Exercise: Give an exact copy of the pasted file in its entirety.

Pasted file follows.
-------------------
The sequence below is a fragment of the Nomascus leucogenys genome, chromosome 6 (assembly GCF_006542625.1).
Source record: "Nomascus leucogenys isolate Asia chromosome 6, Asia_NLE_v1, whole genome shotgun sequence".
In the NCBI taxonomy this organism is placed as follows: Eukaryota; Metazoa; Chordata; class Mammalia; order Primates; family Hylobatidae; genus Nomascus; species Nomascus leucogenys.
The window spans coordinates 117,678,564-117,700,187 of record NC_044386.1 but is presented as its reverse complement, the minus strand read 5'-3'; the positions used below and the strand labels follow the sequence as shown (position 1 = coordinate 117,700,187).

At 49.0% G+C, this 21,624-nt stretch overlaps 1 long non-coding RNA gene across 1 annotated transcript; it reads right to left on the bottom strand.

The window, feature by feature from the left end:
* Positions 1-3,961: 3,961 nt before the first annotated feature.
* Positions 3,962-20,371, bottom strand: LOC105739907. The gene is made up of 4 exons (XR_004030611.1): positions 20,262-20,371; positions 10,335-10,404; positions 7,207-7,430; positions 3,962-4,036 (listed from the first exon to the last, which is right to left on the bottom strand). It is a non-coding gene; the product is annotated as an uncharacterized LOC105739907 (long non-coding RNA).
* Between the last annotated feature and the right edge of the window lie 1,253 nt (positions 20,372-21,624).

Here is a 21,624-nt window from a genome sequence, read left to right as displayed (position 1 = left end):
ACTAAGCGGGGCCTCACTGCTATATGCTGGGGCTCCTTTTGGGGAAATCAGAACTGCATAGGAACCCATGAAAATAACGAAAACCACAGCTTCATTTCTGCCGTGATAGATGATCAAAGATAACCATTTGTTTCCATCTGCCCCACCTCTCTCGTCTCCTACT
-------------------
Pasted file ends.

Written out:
The sequence below is a fragment of the Nomascus leucogenys genome, chromosome 6 (assembly GCF_006542625.1).
Source record: "Nomascus leucogenys isolate Asia chromosome 6, Asia_NLE_v1, whole genome shotgun sequence".
In the NCBI taxonomy this organism is placed as follows: Eukaryota; Metazoa; Chordata; class Mammalia; order Primates; family Hylobatidae; genus Nomascus; species Nomascus leucogenys.
The window spans coordinates 117,678,564-117,700,187 of record NC_044386.1 but is presented as its reverse complement, the minus strand read 5'-3'; the positions used below and the strand labels follow the sequence as shown (position 1 = coordinate 117,700,187).

At 49.0% G+C, this 21,624-nt stretch overlaps 1 long non-coding RNA gene across 1 annotated transcript; it reads right to left on the bottom strand.

The window, feature by feature from the left end:
* Positions 1-3,961: 3,961 nt before the first annotated feature.
* Positions 3,962-20,371, bottom strand: LOC105739907. The gene is made up of 4 exons (XR_004030611.1): positions 20,262-20,371; positions 10,335-10,404; positions 7,207-7,430; positions 3,962-4,036 (listed from the first exon to the last, which is right to left on the bottom strand). It is a non-coding gene; the product is annotated as an uncharacterized LOC105739907 (long non-coding RNA).
* Between the last annotated feature and the right edge of the window lie 1,253 nt (positions 20,372-21,624).

Here is a 21,624-nt window from a genome sequence, read left to right as displayed (position 1 = left end):
ACTAAGCGGGGCCTCACTGCTATATGCTGGGGCTCCTTTTGGGGAAATCAGAACTGCATAGGAACCCATGAAAATAACGAAAACCACAGCTTCATTTCTGCCGTGATAGATGATCAAAGATAACCATTTGTTTCCATCTGCCCCACCTCTCTCGTCTCCTACT